My husband often complains to friends that he has to actually make an office appointment with me. One reason is he never pays me back, massage therapists need rubs too. I also don’t like bringing my work home (I often wonder if all male gynecologists are gay); the real deterrence is that there isn’t anywhere comfortable in the house to do a massage. Of course you receiver cheaters, the ones that fall asleep before paying back are thinking, “I’m comfortable”. The bamboozled givers, are often left with a sore back from maneuvering around furniture and bending over way too far to reach you.

So here are some helpful hints to get massages reciprocated in your home:
Mark Your Calendar – You’ve heard of couples making sex appointments with one another, do the same for massage. Make sure that you set two appointments at a time, one for you and one for your partner. Professional Massage Therapists often barter their services; I always follow the rule “never on the same day”. Once I get a massage I want to relax.

Locate an Area Where You’ll Both be Comfortable – Long before I became a licensed massage therapist I started to do scalp, face, hand and foot massages on my family. Each of these areas is easy to apply a good amount of pressure without worrying about hurting the recipient. It is also easy to find step by step instructions on the internet, to browse at the book store and scan health oriented magazines for helpful technique hints. My family loves their mini massages and it isn’t a complicated set up for me.
Foot Massage
Giver: Sit in a chair at the end of the bed.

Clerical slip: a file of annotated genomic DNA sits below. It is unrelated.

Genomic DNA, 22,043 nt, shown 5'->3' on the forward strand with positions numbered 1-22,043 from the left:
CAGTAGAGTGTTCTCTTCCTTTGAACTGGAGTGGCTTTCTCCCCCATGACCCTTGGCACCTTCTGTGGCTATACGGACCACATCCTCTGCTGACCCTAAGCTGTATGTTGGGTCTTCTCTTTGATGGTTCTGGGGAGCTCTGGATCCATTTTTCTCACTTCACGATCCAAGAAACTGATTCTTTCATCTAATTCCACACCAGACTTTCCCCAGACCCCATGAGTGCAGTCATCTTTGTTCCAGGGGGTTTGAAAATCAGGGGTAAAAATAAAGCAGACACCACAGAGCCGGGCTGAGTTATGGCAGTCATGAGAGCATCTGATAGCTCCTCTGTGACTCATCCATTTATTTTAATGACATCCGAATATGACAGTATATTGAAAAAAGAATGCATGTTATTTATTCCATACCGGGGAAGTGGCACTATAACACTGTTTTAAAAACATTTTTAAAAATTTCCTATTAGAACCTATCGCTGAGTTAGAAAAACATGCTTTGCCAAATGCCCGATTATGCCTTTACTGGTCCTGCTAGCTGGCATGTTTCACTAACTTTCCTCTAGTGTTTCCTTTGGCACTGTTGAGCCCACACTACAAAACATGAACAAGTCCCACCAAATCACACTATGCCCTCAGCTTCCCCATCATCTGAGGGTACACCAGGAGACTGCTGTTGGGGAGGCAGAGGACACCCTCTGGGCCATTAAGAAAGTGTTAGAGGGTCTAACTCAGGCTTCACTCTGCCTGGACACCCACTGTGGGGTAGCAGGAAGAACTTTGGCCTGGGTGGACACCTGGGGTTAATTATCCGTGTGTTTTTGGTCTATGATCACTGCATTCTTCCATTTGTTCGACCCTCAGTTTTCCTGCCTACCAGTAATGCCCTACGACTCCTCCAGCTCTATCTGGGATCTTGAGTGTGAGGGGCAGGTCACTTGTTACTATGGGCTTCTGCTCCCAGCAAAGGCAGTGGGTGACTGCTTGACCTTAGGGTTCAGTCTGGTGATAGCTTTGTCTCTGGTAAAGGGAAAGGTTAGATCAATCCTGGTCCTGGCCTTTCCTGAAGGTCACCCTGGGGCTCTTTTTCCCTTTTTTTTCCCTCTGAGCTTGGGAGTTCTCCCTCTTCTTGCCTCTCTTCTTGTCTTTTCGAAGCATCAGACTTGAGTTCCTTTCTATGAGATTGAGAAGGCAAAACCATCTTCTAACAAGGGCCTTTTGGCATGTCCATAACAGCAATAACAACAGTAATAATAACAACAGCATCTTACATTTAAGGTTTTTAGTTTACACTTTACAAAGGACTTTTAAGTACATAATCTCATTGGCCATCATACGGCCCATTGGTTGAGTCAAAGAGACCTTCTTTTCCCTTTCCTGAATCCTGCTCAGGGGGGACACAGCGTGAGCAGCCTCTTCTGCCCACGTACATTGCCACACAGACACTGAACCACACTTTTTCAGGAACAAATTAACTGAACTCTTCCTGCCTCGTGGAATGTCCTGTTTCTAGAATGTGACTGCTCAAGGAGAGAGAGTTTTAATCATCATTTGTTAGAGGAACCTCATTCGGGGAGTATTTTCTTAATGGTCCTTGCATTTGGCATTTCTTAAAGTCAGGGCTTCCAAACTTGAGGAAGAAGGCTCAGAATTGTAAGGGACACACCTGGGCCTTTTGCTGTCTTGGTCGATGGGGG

Receiver: Lie face up with a pillow under your head and back of your knees (to support the low back). Place your feet at the end of the bed, closest to Giver.
Hand Massage can easily be done sitting across from one another with a narrow table in between you.
Scalp/Face/Upper Shoulder Massage Giver: Sit on Couch or Chair with a pillow behind your back and a smaller pillow or folded towel on your lap.
Reveiver: Sit on a pillow or folded towel on the floor, place an additional pillow or rolled towel under your knees, lean back on Giver’s legs and rest head slightly back on their padded knees.

Ask For Help – I understand that it can be costly for my clients to see me as much as they would like, so I make sure to give them homework of self massage and stretching they can do at home. I have also taught couple massage, which is really fun for me and the clients.

Invest in a Massage Table/Classes – In my family, practicing a healthy lifestyle is receiving massage. Investments in a massage table, books, workshops and classes are minimal compared to the health benefits we receive. It is easy to find used equipment on the internet and great massage oil may be as close as your kitchen.

Communicate – I always let my clients know at the beginning of a massage to tell me if I am doing something that is uncomfortable or painful. As I massage I look for signs that my pressure may be a little too deep; crinkling around the eyes, raised toes or clenched fists. I also look for positive feedback; an exhale, smiles or snores. Try to do the same with one another, maybe even have a recap after the massage.

Enjoy Your Time Together – Add candles, scented lotions and oils and spa music to really set the massage mood. As long as your intentions are good, you and your partner will have a good time. After all, touch itself can be quite healing!

Have you had a successful or disastrous home massage experience? Our readers would love to read about your tactile adventures! Just click QUESTIONS below to add your story, comments or questions. We would all love to hear from you!